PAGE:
Oxidized lava may help explain Earth's evolution
(AP) -- Material from volcanoes where the Earth's plates squeeze together is more oxidized than in regions where the seafloor splits apart, a finding that helps shed light on some of the basic processes in the planet's mantle.
Using highly sensitive X-ray techniques researchers were able to measure the amount of reaction with oxygen that had occurred in minerals in various situations.
Oxidation, best known as rust when it affects metals, was low in materials erupting from mid-ocean ridges where the seafloor spreads apart, Katherine A. Kelley of the University of Rhode Island and Elizabeth Cottrell of the Smithsonian's National Museum of Natural History report in Friday's edition of the journal Science.
"The seafloor is kind of like a rust conveyor belt," Cottrell said in a telephone interview. As material moves over millions of years from the mid-ocean ridges to the subduction zones it becomes increasingly oxidized.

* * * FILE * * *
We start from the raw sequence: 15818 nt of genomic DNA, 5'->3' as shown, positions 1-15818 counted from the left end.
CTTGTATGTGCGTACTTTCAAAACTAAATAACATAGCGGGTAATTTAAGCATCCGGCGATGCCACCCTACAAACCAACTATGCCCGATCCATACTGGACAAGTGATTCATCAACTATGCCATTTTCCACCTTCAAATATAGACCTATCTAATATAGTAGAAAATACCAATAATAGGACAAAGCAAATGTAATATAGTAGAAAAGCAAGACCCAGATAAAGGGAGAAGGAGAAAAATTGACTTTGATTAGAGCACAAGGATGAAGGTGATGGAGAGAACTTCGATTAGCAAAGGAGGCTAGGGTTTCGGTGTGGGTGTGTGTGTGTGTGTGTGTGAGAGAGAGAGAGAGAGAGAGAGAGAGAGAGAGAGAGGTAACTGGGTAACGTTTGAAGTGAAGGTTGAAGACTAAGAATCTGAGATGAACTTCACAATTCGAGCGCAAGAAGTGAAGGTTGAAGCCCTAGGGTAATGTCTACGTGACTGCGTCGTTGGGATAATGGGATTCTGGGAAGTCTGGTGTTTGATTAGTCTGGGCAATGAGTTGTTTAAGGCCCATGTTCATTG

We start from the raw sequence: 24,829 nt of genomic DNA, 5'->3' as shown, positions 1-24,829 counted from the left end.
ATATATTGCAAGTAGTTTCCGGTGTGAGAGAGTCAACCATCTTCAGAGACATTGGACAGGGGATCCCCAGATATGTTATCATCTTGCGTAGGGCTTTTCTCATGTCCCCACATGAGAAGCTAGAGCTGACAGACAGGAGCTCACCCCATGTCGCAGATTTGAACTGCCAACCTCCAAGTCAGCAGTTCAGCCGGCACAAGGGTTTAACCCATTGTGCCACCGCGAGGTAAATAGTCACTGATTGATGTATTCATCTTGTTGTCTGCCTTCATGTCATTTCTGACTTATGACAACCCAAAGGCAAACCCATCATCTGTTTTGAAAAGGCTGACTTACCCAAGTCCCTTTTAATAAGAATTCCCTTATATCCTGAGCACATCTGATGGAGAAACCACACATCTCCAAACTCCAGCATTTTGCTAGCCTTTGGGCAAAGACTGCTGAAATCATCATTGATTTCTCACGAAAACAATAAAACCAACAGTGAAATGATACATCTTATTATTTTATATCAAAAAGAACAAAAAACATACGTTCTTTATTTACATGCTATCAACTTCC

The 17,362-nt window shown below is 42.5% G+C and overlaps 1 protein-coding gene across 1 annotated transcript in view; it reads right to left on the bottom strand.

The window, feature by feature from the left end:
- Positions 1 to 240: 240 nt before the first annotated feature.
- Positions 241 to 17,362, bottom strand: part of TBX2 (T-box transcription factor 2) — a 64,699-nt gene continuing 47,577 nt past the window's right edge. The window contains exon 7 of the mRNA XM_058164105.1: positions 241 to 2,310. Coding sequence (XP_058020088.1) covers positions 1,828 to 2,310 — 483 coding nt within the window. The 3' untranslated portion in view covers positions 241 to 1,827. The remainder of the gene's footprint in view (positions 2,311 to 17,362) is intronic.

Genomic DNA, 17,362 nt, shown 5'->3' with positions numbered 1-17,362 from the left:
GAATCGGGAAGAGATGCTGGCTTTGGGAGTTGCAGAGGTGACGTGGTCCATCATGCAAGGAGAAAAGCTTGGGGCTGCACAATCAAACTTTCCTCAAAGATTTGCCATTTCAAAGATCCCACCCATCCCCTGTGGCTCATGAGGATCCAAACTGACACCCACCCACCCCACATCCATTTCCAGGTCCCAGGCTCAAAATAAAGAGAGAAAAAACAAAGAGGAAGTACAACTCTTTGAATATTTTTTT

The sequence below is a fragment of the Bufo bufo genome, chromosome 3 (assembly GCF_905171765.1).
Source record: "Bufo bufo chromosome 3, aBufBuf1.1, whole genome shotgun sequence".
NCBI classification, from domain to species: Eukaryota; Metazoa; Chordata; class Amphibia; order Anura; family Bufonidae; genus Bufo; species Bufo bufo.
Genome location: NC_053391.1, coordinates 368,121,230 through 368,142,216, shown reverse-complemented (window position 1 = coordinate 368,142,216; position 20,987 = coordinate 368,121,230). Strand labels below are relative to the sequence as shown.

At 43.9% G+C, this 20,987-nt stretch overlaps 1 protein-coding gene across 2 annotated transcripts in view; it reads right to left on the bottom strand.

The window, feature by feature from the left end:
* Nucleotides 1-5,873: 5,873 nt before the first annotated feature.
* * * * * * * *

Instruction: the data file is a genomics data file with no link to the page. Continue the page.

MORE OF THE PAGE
This indicates that what happens on the Earth's surface influences what goes on beneath, Cottrell said, and things that are happening in geology today probably have also done so in the past.
"This is a step in looking at the long-term evolution of the planet," she said.
The finding firmly establishes that subduction oxidizes the source of magma for arc volcanoes, "but the long-term consequences for the evolution of Earth remain poorly understood," commented Marc M. Hirschmann of the University of Minnesota, who was not part of the research team.
The researchers made their calculations by studying water trapped in tiny particles, Cottrell said, but that doesn't mean that the ocean water is causing the oxidation. While water causes rust in the atmosphere it is much less effective at doing that under high pressure such as on the seafloor.
The research was supported by the National Science Foundation and the Department of Energy.
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